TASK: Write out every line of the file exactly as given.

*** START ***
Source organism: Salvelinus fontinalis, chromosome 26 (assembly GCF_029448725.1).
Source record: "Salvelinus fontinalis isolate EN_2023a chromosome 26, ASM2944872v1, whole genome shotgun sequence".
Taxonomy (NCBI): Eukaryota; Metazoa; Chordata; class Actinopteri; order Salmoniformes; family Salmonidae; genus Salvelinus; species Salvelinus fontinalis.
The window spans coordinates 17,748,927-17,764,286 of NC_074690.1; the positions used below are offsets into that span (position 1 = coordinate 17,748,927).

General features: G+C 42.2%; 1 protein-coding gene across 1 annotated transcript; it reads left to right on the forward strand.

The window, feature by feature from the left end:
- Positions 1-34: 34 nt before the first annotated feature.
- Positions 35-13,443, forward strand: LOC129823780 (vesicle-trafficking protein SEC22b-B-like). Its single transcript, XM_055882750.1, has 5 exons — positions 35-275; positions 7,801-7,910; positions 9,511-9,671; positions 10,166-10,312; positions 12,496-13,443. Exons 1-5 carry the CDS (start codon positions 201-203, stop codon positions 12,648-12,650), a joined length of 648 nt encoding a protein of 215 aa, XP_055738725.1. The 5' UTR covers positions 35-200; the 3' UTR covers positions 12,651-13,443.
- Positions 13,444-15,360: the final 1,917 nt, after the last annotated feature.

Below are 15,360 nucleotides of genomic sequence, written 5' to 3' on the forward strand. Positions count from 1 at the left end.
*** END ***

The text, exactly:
Source organism: Salvelinus fontinalis, chromosome 26 (assembly GCF_029448725.1).
Source record: "Salvelinus fontinalis isolate EN_2023a chromosome 26, ASM2944872v1, whole genome shotgun sequence".
Taxonomy (NCBI): Eukaryota; Metazoa; Chordata; class Actinopteri; order Salmoniformes; family Salmonidae; genus Salvelinus; species Salvelinus fontinalis.
The window spans coordinates 17,748,927-17,764,286 of NC_074690.1; the positions used below are offsets into that span (position 1 = coordinate 17,748,927).

General features: G+C 42.2%; 1 protein-coding gene across 1 annotated transcript; it reads left to right on the forward strand.

The window, feature by feature from the left end:
- Positions 1-34: 34 nt before the first annotated feature.
- Positions 35-13,443, forward strand: LOC129823780 (vesicle-trafficking protein SEC22b-B-like). Its single transcript, XM_055882750.1, has 5 exons — positions 35-275; positions 7,801-7,910; positions 9,511-9,671; positions 10,166-10,312; positions 12,496-13,443. Exons 1-5 carry the CDS (start codon positions 201-203, stop codon positions 12,648-12,650), a joined length of 648 nt encoding a protein of 215 aa, XP_055738725.1. The 5' UTR covers positions 35-200; the 3' UTR covers positions 12,651-13,443.
- Positions 13,444-15,360: the final 1,917 nt, after the last annotated feature.

Below are 15,360 nucleotides of genomic sequence, written 5' to 3' on the forward strand. Positions count from 1 at the left end.